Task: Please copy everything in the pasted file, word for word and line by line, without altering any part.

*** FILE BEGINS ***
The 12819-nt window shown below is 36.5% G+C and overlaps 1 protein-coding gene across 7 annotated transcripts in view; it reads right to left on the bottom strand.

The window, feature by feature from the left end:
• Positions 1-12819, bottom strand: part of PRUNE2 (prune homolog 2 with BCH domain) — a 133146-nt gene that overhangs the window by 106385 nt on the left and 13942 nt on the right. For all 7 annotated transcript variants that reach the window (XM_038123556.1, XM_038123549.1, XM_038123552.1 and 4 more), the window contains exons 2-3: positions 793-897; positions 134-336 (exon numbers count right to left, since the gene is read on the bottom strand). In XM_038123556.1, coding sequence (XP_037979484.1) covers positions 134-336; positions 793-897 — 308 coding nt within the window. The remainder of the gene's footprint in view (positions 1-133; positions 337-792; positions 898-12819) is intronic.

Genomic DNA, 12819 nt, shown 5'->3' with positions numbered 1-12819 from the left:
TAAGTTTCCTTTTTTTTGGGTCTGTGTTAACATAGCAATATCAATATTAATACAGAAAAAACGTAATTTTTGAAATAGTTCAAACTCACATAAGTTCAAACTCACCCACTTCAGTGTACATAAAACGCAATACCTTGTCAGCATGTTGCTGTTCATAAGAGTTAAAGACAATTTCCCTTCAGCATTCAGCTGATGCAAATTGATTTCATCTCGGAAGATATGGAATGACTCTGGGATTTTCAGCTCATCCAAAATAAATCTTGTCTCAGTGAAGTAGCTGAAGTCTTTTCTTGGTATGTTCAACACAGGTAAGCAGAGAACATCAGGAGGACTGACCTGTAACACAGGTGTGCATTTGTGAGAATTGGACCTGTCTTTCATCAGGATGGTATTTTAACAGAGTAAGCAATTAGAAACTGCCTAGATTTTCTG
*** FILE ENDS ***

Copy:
The 12819-nt window shown below is 36.5% G+C and overlaps 1 protein-coding gene across 7 annotated transcripts in view; it reads right to left on the bottom strand.

The window, feature by feature from the left end:
• Positions 1-12819, bottom strand: part of PRUNE2 (prune homolog 2 with BCH domain) — a 133146-nt gene that overhangs the window by 106385 nt on the left and 13942 nt on the right. For all 7 annotated transcript variants that reach the window (XM_038123556.1, XM_038123549.1, XM_038123552.1 and 4 more), the window contains exons 2-3: positions 793-897; positions 134-336 (exon numbers count right to left, since the gene is read on the bottom strand). In XM_038123556.1, coding sequence (XP_037979484.1) covers positions 134-336; positions 793-897 — 308 coding nt within the window. The remainder of the gene's footprint in view (positions 1-133; positions 337-792; positions 898-12819) is intronic.

Genomic DNA, 12819 nt, shown 5'->3' with positions numbered 1-12819 from the left:
TAAGTTTCCTTTTTTTTGGGTCTGTGTTAACATAGCAATATCAATATTAATACAGAAAAAACGTAATTTTTGAAATAGTTCAAACTCACATAAGTTCAAACTCACCCACTTCAGTGTACATAAAACGCAATACCTTGTCAGCATGTTGCTGTTCATAAGAGTTAAAGACAATTTCCCTTCAGCATTCAGCTGATGCAAATTGATTTCATCTCGGAAGATATGGAATGACTCTGGGATTTTCAGCTCATCCAAAATAAATCTTGTCTCAGTGAAGTAGCTGAAGTCTTTTCTTGGTATGTTCAACACAGGTAAGCAGAGAACATCAGGAGGACTGACCTGTAACACAGGTGTGCATTTGTGAGAATTGGACCTGTCTTTCATCAGGATGGTATTTTAACAGAGTAAGCAATTAGAAACTGCCTAGATTTTCTG